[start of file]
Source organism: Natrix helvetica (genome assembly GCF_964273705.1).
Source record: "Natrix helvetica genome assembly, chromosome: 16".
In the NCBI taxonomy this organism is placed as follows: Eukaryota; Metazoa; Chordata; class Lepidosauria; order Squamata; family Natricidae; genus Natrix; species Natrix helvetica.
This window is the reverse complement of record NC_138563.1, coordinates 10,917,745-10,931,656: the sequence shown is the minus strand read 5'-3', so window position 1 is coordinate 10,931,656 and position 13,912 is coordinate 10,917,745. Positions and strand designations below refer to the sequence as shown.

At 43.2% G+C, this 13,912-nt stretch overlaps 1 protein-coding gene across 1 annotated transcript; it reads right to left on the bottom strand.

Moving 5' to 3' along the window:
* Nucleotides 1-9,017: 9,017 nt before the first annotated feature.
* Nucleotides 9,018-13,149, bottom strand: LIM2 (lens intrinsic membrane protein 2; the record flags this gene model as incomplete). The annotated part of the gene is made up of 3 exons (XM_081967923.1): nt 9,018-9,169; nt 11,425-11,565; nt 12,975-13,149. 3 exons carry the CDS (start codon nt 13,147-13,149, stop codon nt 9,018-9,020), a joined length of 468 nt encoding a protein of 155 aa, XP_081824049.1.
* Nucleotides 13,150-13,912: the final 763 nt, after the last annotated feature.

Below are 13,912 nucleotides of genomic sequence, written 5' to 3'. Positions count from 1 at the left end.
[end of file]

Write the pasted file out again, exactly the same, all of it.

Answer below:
Source organism: Natrix helvetica (genome assembly GCF_964273705.1).
Source record: "Natrix helvetica genome assembly, chromosome: 16".
In the NCBI taxonomy this organism is placed as follows: Eukaryota; Metazoa; Chordata; class Lepidosauria; order Squamata; family Natricidae; genus Natrix; species Natrix helvetica.
This window is the reverse complement of record NC_138563.1, coordinates 10,917,745-10,931,656: the sequence shown is the minus strand read 5'-3', so window position 1 is coordinate 10,931,656 and position 13,912 is coordinate 10,917,745. Positions and strand designations below refer to the sequence as shown.

At 43.2% G+C, this 13,912-nt stretch overlaps 1 protein-coding gene across 1 annotated transcript; it reads right to left on the bottom strand.

Moving 5' to 3' along the window:
* Nucleotides 1-9,017: 9,017 nt before the first annotated feature.
* Nucleotides 9,018-13,149, bottom strand: LIM2 (lens intrinsic membrane protein 2; the record flags this gene model as incomplete). The annotated part of the gene is made up of 3 exons (XM_081967923.1): nt 9,018-9,169; nt 11,425-11,565; nt 12,975-13,149. 3 exons carry the CDS (start codon nt 13,147-13,149, stop codon nt 9,018-9,020), a joined length of 468 nt encoding a protein of 155 aa, XP_081824049.1.
* Nucleotides 13,150-13,912: the final 763 nt, after the last annotated feature.

Below are 13,912 nucleotides of genomic sequence, written 5' to 3'. Positions count from 1 at the left end.